You can avoid paying a court judgment by filing an appeal--and winning. The Superior Court of California defines a judgment as a final decision in a court case by judge. Example: A credit card company files suit against you for a credit card debt you allegedly failed to pay. The judge hears arguments from you and the credit card company before ruling in favor of the card company. The card company is granted a judgment for $2,500 and can seek garnishment of your bank account or wages if you fail to pay. The Superior Court of California reports you will probably need the help of a lawyer to avoid paying--and even then your chances may be slim.
Decide whether appealing the judge's order is worth your time and expense. Will you simply be wasting time and money trying to avoid a debt that is legally yours? After all, you could spend several hundred dollars on legal fees and still owe the money. Weigh the pros and cons of waging what could be a losing battle.
Contact the credit card company or debt collector about a settlement. The original creditor or debt collector seems to have all the leverage after winning in court. But winning the judgment and actually collecting the money are two different things. Contact the attorney for the original creditor or debt collector. Offer a lump sum that you can pay immediately to settle the case and satisfy the judgment. Start with an unreasonably low offer of 20 percent of the balance and keep negotiating until you have a deal. Any savings is better than paying the full amount.
Schedule a free consultation with an attorney if you are not able to negotiate a settlement. Describe your case and ask how much the lawyer would charge to represent you. Hire the lawyer.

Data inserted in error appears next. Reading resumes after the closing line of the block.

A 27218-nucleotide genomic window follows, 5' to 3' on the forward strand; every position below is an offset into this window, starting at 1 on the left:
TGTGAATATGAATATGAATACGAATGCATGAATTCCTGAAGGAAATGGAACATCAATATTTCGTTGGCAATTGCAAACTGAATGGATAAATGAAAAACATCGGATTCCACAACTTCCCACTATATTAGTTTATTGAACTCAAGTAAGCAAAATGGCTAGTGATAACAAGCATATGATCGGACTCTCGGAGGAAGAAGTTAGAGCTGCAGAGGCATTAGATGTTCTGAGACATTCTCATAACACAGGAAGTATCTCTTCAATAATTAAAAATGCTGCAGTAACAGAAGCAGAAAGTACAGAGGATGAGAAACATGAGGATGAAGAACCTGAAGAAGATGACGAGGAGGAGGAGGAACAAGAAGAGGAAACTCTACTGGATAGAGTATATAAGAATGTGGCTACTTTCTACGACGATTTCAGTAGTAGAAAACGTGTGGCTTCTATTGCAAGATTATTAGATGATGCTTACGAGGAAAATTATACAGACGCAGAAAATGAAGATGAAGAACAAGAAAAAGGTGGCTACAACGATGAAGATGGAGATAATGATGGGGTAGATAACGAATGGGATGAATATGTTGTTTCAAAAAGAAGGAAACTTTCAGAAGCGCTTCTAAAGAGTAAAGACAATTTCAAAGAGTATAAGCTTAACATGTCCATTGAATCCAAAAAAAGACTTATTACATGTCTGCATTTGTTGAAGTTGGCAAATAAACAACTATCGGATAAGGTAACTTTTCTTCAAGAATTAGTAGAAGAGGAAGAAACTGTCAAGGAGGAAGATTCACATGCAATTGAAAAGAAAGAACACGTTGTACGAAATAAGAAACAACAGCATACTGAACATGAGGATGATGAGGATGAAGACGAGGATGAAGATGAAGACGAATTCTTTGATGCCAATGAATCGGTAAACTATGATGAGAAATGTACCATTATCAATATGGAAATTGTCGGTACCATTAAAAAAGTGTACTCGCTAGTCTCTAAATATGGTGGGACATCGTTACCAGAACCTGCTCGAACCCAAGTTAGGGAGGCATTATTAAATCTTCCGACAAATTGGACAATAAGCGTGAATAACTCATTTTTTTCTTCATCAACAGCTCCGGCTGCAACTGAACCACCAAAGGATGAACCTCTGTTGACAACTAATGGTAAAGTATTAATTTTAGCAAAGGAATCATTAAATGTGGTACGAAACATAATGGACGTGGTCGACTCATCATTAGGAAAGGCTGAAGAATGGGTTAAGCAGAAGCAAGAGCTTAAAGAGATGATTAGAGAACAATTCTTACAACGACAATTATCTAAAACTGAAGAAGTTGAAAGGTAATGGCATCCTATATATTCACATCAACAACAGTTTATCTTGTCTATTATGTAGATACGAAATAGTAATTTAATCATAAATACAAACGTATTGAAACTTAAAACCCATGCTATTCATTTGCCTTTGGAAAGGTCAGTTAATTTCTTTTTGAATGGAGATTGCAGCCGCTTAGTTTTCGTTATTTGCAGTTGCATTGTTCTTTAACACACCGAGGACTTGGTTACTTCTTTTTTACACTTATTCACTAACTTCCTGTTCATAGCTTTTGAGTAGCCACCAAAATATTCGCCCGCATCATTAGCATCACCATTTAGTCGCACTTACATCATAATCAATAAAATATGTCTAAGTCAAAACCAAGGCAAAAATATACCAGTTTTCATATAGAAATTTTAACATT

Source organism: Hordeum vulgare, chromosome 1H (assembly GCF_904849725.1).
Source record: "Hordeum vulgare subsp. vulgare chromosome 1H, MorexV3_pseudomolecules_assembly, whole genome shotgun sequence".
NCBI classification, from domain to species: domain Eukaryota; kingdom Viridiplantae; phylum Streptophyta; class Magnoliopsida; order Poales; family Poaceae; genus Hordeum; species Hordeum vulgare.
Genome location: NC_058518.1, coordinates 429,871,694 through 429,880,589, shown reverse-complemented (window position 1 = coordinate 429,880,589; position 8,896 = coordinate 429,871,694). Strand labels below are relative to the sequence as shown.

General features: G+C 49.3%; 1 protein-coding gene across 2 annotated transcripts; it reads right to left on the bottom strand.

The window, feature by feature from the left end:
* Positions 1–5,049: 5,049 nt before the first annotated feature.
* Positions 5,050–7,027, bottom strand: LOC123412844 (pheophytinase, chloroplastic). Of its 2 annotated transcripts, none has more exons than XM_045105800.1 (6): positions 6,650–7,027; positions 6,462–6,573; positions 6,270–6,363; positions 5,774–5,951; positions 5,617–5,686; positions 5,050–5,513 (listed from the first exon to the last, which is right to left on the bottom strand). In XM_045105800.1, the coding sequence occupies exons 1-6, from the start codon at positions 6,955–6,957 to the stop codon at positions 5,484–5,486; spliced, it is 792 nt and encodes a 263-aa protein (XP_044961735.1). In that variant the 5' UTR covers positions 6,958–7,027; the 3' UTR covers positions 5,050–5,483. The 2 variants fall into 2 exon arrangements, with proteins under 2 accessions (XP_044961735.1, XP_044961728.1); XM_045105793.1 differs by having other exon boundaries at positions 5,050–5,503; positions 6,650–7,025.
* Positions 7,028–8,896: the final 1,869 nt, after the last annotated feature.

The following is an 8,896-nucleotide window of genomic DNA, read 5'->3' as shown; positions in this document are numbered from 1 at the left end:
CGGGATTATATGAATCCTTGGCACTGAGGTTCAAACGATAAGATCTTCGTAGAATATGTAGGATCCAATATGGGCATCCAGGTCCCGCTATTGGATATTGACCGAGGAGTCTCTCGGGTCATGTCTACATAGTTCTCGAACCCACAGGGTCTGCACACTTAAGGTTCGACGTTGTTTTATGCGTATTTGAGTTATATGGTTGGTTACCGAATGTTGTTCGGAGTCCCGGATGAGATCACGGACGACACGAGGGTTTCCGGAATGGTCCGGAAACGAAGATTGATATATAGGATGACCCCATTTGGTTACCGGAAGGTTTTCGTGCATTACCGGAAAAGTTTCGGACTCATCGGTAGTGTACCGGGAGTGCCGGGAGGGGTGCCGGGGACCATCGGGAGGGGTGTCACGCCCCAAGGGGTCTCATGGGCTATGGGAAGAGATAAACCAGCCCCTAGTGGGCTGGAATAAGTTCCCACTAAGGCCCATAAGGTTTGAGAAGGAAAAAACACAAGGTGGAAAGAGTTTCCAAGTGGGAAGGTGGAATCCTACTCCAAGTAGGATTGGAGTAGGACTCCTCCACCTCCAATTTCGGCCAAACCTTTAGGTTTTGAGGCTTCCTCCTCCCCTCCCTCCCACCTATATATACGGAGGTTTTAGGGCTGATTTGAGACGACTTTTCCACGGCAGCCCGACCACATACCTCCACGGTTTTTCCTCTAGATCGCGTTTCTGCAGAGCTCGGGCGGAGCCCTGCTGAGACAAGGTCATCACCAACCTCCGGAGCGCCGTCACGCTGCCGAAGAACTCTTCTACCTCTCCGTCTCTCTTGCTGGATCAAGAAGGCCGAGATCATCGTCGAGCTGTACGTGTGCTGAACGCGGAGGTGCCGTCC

Authorize the lawyer to make a second attempt at a settlement by calling the opposing attorney directly. The call from your attorney will indicate that you are serious about putting up a fight, and perhaps the other side will agree to settle rather than go through more court proceedings.
Order your lawyer to file an appeal in court if a second try for a settlement fails. Leave it to the attorney to find legal grounds for appealing the judgment.
Attend the hearing when your appeal is heard.
You don't have to hire a lawyer to fight a judgment. At this point, however, the stakes are high, with wage or bank garnishment a real possibility. That's why it is best to hire an attorney. If you can't afford an attorney you can represent yourself. Check with your County Clerk about the process in your state for filing a "Motion To Vacate Judgment." The judge will consider your request to throw out the judgment or leave it in place. Without the help of a lawyer, however, you may not be able to make a compelling case for your request.